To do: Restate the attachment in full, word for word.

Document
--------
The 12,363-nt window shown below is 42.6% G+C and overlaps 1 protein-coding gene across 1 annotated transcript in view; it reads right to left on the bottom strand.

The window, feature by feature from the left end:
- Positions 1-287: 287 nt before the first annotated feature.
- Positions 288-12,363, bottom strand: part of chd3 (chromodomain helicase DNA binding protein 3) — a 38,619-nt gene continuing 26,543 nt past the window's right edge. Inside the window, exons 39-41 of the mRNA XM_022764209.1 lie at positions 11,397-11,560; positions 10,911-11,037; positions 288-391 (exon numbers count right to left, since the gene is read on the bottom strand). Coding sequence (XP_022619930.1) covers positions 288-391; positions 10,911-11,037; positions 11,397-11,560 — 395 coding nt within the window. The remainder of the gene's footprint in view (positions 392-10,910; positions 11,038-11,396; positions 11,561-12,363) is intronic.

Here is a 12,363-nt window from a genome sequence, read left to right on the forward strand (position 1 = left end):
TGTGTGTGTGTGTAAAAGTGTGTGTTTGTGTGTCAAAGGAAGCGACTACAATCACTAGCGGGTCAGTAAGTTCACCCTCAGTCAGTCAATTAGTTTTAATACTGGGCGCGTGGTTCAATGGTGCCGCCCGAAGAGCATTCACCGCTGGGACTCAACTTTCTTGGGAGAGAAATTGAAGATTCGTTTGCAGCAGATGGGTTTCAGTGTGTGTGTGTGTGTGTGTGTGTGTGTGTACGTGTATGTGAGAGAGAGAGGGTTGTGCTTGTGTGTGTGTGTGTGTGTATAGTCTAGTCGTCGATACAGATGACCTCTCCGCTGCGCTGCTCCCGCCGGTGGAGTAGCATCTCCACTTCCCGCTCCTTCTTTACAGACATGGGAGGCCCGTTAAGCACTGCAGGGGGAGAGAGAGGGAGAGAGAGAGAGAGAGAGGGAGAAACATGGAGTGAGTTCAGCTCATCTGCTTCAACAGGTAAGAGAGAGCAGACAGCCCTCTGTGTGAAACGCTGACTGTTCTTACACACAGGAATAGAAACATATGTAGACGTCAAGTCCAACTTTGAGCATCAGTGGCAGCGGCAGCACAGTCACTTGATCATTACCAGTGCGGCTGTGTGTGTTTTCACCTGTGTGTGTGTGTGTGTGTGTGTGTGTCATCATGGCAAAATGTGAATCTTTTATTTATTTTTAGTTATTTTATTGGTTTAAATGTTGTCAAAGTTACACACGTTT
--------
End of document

The 12,363-nt window shown below is 42.6% G+C and overlaps 1 protein-coding gene across 1 annotated transcript in view; it reads right to left on the bottom strand.

The window, feature by feature from the left end:
- Positions 1-287: 287 nt before the first annotated feature.
- Positions 288-12,363, bottom strand: part of chd3 (chromodomain helicase DNA binding protein 3) — a 38,619-nt gene continuing 26,543 nt past the window's right edge. Inside the window, exons 39-41 of the mRNA XM_022764209.1 lie at positions 11,397-11,560; positions 10,911-11,037; positions 288-391 (exon numbers count right to left, since the gene is read on the bottom strand). Coding sequence (XP_022619930.1) covers positions 288-391; positions 10,911-11,037; positions 11,397-11,560 — 395 coding nt within the window. The remainder of the gene's footprint in view (positions 392-10,910; positions 11,038-11,396; positions 11,561-12,363) is intronic.

Here is a 12,363-nt window from a genome sequence, read left to right on the forward strand (position 1 = left end):
TGTGTGTGTGTGTAAAAGTGTGTGTTTGTGTGTCAAAGGAAGCGACTACAATCACTAGCGGGTCAGTAAGTTCACCCTCAGTCAGTCAATTAGTTTTAATACTGGGCGCGTGGTTCAATGGTGCCGCCCGAAGAGCATTCACCGCTGGGACTCAACTTTCTTGGGAGAGAAATTGAAGATTCGTTTGCAGCAGATGGGTTTCAGTGTGTGTGTGTGTGTGTGTGTGTGTGTGTACGTGTATGTGAGAGAGAGAGGGTTGTGCTTGTGTGTGTGTGTGTGTGTATAGTCTAGTCGTCGATACAGATGACCTCTCCGCTGCGCTGCTCCCGCCGGTGGAGTAGCATCTCCACTTCCCGCTCCTTCTTTACAGACATGGGAGGCCCGTTAAGCACTGCAGGGGGAGAGAGAGGGAGAGAGAGAGAGAGAGAGGGAGAAACATGGAGTGAGTTCAGCTCATCTGCTTCAACAGGTAAGAGAGAGCAGACAGCCCTCTGTGTGAAACGCTGACTGTTCTTACACACAGGAATAGAAACATATGTAGACGTCAAGTCCAACTTTGAGCATCAGTGGCAGCGGCAGCACAGTCACTTGATCATTACCAGTGCGGCTGTGTGTGTTTTCACCTGTGTGTGTGTGTGTGTGTGTGTGTGTCATCATGGCAAAATGTGAATCTTTTATTTATTTTTAGTTATTTTATTGGTTTAAATGTTGTCAAAGTTACACACGTTT